• Sherlock Holmes, Rabbinic-Style (TZOHAR Approving Jewish Status)

    By Rav Reuven Spolter

     

    It began with a text message.

    Rav [Dovid] Stav wants you to call him.*

    I called.

    “There’s a young [secular] woman whose mother is originally from [a distant city in South America]. All we have is her parents’ ketubah, but we cannot identify the mesader Kiddushin [rabbi who performs the wedding ceremony]. They were members of Chabad of Toronto in the 1980s. Can we approve the ketubah for purposes of marriage?”

    Usually, you have more to go on. Who was the mesader Kiddushin? No idea. All I had was a seemingly Orthodox ketubah, with two names [of witnesses] I didn’t recognize, and a Chabad house.

    [In a classic ketubah, the name of the mesader Kiddushin does not generally appear. Some ketubot include an English translation where the rabbi’s name is listed. Names of witnesses on a ketubah are written as one is called to the Torah, for example, Chaim ben Zev.]

    I called the Chabad house.

    The rabbi, who has been the rabbi of the Chabad house in Toronto for more than thirty years, didn’t remember the couple. Moreover, he added that at that time, they didn’t even perform weddings in the Chabad house but in wedding halls. Dead end.

    I did a quick Bezeq search, and located the number of the kallah’s parents in Israel. The father told me he had visited his wife’s family in [a South American city], and that there was no doubt about their Jewishness. He had gotten married in an Orthodox shul in Toronto; while he didn’t recall the name of the shul or the rabbi, he assured me that the rabbi was definitely Orthodox. He seemed confused about the fuss and didn’t really understand why his daughter was having trouble getting married in Israel. After all, his wife came from a prominent Jewish family. Yet, there was no rabbi left in the community who could testify to the Jewishness of the family.

    I explained to him that The Chief Rabbinate of Israel requires the testimony of an Orthodox rabbi to confirm one’s Jewish status for the purpose of Jewish marriage in Israel. In lieu of such testimony, the rabbinate will accept a ketubah demonstrating that a wedding was performed under Orthodox auspices. In order to approve the ketubah, I needed to identify the mesader kiddushin who officiated at the wedding. While I believed that his wife was, in fact, Jewish, I needed to prove it. Intuition would not suffice. I needed evidence.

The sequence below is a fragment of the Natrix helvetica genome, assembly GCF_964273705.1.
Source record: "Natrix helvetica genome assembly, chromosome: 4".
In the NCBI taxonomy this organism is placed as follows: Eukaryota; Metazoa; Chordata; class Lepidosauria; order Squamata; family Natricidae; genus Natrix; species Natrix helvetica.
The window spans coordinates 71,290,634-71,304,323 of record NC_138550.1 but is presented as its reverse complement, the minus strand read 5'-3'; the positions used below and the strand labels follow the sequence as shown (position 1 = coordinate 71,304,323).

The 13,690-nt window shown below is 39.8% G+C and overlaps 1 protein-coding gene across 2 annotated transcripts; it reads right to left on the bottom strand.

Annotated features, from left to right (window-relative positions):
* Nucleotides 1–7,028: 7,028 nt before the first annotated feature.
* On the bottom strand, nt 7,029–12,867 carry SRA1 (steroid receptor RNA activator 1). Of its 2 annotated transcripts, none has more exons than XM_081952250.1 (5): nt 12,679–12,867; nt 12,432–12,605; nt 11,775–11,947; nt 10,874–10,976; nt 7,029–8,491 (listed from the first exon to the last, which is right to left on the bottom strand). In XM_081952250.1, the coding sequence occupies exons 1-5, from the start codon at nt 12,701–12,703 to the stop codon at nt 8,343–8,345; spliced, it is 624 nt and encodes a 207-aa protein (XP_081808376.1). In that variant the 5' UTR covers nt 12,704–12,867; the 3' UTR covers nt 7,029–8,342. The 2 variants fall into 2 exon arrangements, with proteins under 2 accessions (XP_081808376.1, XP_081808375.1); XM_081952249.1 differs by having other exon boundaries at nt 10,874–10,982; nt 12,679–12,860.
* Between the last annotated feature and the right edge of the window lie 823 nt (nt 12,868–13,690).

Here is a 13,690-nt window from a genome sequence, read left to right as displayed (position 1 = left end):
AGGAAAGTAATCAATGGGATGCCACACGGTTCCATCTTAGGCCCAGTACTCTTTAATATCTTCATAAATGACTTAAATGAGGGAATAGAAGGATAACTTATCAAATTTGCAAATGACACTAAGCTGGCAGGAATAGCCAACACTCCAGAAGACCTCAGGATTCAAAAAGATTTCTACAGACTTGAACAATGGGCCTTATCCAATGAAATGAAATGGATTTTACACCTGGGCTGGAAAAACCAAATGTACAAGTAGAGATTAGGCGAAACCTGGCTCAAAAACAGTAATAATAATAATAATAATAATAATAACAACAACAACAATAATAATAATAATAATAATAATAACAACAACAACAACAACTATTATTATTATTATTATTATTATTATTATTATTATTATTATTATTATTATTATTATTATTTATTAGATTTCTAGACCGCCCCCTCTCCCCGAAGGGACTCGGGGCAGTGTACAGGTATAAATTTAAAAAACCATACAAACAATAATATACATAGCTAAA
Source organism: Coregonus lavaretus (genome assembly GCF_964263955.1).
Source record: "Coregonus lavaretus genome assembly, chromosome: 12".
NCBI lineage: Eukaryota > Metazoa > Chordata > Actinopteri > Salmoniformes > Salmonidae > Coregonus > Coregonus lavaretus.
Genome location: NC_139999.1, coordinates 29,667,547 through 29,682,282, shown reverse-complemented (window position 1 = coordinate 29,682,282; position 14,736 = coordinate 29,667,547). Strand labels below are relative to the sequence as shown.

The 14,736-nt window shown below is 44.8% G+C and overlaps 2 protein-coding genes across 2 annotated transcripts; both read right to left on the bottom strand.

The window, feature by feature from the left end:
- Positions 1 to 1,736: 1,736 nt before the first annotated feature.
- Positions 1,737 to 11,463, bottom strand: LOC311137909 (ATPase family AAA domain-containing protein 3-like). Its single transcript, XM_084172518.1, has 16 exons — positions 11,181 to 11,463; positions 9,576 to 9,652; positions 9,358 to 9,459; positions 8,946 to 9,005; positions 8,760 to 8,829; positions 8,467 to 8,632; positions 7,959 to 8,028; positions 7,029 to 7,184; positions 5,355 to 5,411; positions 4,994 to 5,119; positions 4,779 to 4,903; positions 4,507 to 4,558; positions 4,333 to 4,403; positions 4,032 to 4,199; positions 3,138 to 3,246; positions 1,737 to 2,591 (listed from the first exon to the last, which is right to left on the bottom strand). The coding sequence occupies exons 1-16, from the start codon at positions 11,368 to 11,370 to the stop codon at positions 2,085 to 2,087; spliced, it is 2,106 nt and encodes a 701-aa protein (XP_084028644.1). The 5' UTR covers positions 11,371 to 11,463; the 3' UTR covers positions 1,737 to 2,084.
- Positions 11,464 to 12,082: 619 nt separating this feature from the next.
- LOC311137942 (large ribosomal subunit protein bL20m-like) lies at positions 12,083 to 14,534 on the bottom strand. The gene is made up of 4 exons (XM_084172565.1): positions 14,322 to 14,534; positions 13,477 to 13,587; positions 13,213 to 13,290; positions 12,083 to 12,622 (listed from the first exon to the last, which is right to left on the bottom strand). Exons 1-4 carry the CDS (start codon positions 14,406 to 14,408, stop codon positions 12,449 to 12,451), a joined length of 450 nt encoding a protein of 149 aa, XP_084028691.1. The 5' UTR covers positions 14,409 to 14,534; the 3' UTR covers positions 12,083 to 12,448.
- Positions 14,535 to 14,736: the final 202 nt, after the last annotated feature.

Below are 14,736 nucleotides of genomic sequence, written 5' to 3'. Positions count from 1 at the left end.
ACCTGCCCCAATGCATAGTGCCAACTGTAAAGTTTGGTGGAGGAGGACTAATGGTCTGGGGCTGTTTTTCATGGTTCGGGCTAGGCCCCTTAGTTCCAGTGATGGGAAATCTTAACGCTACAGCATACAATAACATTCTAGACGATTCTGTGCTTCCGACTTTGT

Then he mentioned that his wife has a sister who still lives in South America, as well as a brother in [city in Europe].

    He told me one more thing.

    “Look,” he said. “I want my daughter to marry according to Jewish tradition. And she’s willing to do it, if she can. But if she can’t, she’ll get a civil marriage, and that will be that. Her brothers will do the same. And while I might want her to marry according to tradition, parents can only influence so much. So if you help her, you’re also helping her brothers as well.”

    I told him that I would try, and asked him to e-mail me as much information as possible.

    I called Rav Stav and told him that while the ketubah might not be useful, I thought that we could resolve the case with some help from rabbanim in [South America]. I also mentioned the brother in [Europe].

    “Did he get married?” he asked.
    “I’m not sure,” I said. It was a great question. If the brother had indeed married a Jewish girl in [a European city], the beit din would have a record of the marriage, and the ketubah would be acceptable as evidence of the family’s Jewish status.